Friday, August 1, 2014

Have You Seen My Ghost?

When I was a child Halloween was a special day. Mom would always fix up a big pot of chili. Before we put our costumes on and knocked on doors the ritual started with a big bowl of that chili to keep us warm. We ran the surrounding blocks in homemade costumes collecting plastic bags full of goodies. When I became a mother I began my own traditions. It always started with that same bowl of something to keep my girls warm. We would walk around the neighborhood and I would stand back and watch them waddle up the sidewalk with a plastic pumpkin in tow. They were very independent and had to walk that long cement row on their own, as long as mom wasn't far behind in the shadows. Those are not too distant memories. Now I am in phase III of my Halloween observance. I am a grandmother standing on the inside admiring the young trick or treating beginners.

Halloween in our neighborhood is always festive. The coming fall, cooler weather and vibrant colors fill the air. The streets are lined with houses lit black and orange and purple. It is mid September and the ghoulish decorations are already hitting front lawns. I'll admit I caught the spirit early on. I probably go a little overboard every year sprucing up my own lawn. Boxes of skeleton heads and spider webs line the attic. We have our favorite decorations, but one is especially intriguing.

Hanging among the witch and the mummy is a sheer white floating ghost head. You may have seen one. The ghost hangs from a black pipe with thin plastic threads. Batteries are used to pull the ghost head up and down the hanging strings. The batteries are motion and noise activated. When a child rings the doorbell, or knocks on the door, the ghost drops from its black pipe with ghostly sounds. It slowly floats back up to the pipe until it rests. It's a festive piece of art you either learn to laugh at, or dart away from.

Our neighborhood is bordered by two major thoroughfares lined with multifamily housing. Every year on October 31st the residents of these complexes will flow into our neighborhood. They are of all ages, each with their own different costumes. Some have no costumes at all. I buy bags and bags of candy. I hang my decorations weeks before. My ghost is displayed proudly in the entry hall. When the door opens to the festive guests the ghost is activated and floats down. It can be heard before it is seen. Some are awed by the unexpected site. Others are frightened by the startling scare, especially the youngest goblins. I give the visitors an opportunity to view the gimmick up close. I will walk to the end of the sidewalk to hand sweets to any who are too frightened by the ghost to approach on their own.

My porch becomes packed with witches, supermen and Darth Vaders. My husband will stand in the shadows and clap his hands to keep the ghost activated. I was passing out tootsie rolls to a large crowd and noticed a young girl standing at the end of the sidewalk. The little princess looked to be around four years old. She looked dazed and a little frightened. I walked toward her with my candy bowl reassuring her that the ghost would not hurt her. Her mom was standing next to her. Sleeping Beauty was looking past me straight into my house. I don't think she even knew I was walking toward her as her mom smiled at me. She walked right by me into the entry way staring up at the ghost. Her smile reached every corner of my heart as she admired my favorite trimming. Candy was placed in her bag as she turned to leave. She exited as quickly as she entered. My husband and I had a good laugh. Every time I see my favorite Halloween decoration I remember that little Sleeping Beauty so fascinated by the spook she almost forgot her candy. I wish I had my camera!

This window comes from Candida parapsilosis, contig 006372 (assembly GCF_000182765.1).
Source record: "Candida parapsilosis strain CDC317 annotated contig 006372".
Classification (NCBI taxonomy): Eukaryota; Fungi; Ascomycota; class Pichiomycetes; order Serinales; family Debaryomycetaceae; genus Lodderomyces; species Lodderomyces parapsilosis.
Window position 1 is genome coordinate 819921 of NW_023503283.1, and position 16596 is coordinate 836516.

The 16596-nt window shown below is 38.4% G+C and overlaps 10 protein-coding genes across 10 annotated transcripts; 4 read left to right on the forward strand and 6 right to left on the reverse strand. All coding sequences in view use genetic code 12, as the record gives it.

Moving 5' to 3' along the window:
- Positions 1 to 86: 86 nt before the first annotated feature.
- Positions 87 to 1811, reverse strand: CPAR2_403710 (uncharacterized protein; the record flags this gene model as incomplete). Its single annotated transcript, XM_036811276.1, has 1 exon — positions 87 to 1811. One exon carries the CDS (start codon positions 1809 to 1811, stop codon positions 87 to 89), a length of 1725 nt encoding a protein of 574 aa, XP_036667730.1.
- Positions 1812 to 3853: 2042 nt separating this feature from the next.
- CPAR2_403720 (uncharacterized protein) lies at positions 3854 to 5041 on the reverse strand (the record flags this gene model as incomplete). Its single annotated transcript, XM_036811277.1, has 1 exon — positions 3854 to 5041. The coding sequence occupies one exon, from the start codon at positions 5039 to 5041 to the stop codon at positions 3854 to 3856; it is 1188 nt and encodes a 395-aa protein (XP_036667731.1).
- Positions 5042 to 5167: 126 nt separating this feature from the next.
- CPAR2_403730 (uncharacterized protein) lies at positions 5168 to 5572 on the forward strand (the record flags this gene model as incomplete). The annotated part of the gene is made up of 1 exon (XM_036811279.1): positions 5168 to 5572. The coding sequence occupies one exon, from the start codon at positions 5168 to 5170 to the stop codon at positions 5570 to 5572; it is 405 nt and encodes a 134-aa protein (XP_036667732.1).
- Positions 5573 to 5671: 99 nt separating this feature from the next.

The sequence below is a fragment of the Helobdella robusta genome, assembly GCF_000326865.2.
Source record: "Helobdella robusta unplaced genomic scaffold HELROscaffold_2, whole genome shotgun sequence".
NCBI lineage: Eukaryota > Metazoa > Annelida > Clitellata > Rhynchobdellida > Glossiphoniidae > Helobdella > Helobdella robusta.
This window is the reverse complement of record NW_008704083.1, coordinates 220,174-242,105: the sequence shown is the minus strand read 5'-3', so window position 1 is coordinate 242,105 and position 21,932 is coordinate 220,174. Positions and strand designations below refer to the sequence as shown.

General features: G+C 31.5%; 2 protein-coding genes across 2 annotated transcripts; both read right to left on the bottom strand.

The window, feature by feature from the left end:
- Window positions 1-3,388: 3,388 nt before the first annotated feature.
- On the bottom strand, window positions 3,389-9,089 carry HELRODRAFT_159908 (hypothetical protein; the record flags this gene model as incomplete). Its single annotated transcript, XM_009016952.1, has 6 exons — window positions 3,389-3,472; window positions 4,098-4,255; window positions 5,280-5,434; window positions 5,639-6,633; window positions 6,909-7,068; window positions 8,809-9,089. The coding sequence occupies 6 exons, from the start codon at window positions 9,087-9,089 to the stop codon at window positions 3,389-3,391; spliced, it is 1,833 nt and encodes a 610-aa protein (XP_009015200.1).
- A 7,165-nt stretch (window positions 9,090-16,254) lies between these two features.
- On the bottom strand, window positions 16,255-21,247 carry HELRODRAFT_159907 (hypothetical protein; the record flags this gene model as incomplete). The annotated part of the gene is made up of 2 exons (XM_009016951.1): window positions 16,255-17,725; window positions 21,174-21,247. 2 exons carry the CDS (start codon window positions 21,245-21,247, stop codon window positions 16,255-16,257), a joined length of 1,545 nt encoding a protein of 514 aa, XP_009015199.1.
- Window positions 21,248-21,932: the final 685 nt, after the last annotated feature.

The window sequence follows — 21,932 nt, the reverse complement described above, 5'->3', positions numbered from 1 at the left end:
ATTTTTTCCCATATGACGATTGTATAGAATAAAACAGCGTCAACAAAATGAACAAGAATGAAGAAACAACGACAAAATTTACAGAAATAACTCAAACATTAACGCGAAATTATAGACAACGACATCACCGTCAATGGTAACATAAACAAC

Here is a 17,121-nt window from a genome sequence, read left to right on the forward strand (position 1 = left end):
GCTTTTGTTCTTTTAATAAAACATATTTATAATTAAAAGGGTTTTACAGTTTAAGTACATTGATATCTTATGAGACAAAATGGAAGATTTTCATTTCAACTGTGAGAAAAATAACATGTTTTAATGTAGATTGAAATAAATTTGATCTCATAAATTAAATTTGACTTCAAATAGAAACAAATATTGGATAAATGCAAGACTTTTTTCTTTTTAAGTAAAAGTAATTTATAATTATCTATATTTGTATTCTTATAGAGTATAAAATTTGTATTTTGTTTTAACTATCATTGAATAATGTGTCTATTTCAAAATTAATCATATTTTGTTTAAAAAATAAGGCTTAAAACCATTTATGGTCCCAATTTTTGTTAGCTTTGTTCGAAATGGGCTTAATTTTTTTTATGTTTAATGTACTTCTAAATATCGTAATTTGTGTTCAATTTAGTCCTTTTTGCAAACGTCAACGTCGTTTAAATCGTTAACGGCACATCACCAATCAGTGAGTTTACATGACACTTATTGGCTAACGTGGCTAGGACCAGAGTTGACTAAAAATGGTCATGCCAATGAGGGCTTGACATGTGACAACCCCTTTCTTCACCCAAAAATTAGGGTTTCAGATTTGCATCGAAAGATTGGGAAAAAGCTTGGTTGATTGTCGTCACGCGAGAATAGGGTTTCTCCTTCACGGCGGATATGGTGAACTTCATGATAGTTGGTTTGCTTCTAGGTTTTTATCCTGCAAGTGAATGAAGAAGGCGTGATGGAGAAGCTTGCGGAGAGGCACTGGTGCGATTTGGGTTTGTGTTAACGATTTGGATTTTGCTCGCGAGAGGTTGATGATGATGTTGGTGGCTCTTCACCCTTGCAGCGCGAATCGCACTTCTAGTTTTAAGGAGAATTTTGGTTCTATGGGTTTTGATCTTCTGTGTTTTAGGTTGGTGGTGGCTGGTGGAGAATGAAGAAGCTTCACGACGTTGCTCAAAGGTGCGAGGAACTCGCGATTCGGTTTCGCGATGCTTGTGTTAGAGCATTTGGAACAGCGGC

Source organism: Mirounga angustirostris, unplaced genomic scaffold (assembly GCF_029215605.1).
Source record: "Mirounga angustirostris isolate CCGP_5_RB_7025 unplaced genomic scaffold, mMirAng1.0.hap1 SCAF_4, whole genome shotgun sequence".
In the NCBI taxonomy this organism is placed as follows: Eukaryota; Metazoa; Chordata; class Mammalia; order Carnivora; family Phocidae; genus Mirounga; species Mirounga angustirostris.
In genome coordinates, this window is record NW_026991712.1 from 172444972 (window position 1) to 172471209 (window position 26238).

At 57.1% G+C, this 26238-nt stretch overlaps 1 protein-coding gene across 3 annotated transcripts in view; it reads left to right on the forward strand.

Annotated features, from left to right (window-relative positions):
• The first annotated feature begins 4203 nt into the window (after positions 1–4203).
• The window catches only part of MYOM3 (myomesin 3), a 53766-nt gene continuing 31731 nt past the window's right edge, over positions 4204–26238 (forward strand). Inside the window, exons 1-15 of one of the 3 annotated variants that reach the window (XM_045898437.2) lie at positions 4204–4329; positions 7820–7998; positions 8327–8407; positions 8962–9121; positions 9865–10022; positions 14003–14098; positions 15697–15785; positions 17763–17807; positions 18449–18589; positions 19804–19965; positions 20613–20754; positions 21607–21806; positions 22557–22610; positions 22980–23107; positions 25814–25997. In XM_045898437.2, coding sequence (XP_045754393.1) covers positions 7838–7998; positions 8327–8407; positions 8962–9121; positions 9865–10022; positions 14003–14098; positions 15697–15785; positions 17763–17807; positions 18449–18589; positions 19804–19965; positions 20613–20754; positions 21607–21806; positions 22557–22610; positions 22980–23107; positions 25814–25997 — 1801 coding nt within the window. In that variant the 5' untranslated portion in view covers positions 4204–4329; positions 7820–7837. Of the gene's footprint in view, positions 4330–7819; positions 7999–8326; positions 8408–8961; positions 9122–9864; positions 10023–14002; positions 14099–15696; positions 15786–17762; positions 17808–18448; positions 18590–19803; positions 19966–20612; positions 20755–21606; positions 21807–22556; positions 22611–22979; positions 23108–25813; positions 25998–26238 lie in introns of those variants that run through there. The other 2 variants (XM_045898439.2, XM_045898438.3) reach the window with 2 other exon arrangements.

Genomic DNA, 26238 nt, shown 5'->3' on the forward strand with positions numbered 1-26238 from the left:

Fall is always an exciting time of year. The weather becomes cooler. The cast of summer turns into refreshing, vibrant colors. The sweaters and boots are revived from the closet. It is a time of renewal and new beginnings. Gone are the days of sweltering heat and agonizing humidity. Along with refreshing weather is a renewed need for comfort foods. Fall provides a variety of dynamic produce to replenish with.

Not only are the offerings showy, they are some of the most healthful gifts from nature. The rich complexion of fall produce are high in vitamins C and A. Fiber, folate, magnesium and potassium are also found in fall produce. Picking the proper produce is as important as the benefits they offer. Picking a produce that is too ripe, or not ripe enough can deplete the nutritional value.

Farmers Markets are full of vendors exhibiting the season's freshest goods. Samples are offered so you know what you are buying. Although purchasing produce directly from the grower may seem the best choice you must be cautious. Ask if the produce was treated in any manner. Insecticides and fertilizer may enhance the growth cycle, but it won't enrich the beneficial desire.

Supermarkets offer various types of produce. Most are offered by mass producers whose objective is to distribute as much produce as possible for a larger profit. Chemicals are a necessity to insure production is in line with demand. If you pick up this type of product you must be sure to carefully wash it before serving. Organic produce offered in grocery stores is guaranteed to be free of all chemical interaction. Although somewhat more expensive the health benefits will be worth the extra cost. The Federal Government has strict guidelines for distributing produce. Produce must be clearly and accurately labeled before it can be sold. Read labels carefully and ask questions if you are uncertain.

Below are some of the most desirable contributions of fall produce and how to pick the best.

Butternut squash is a pale beige colored squash. When cut open it has a deep orange, edible inside. The butternut squash has a sweet flavor and can be baked, or used in soups. To purchase a good butternut squash pick one with a smooth, solid outer shell. It should sound hollow when you thump it.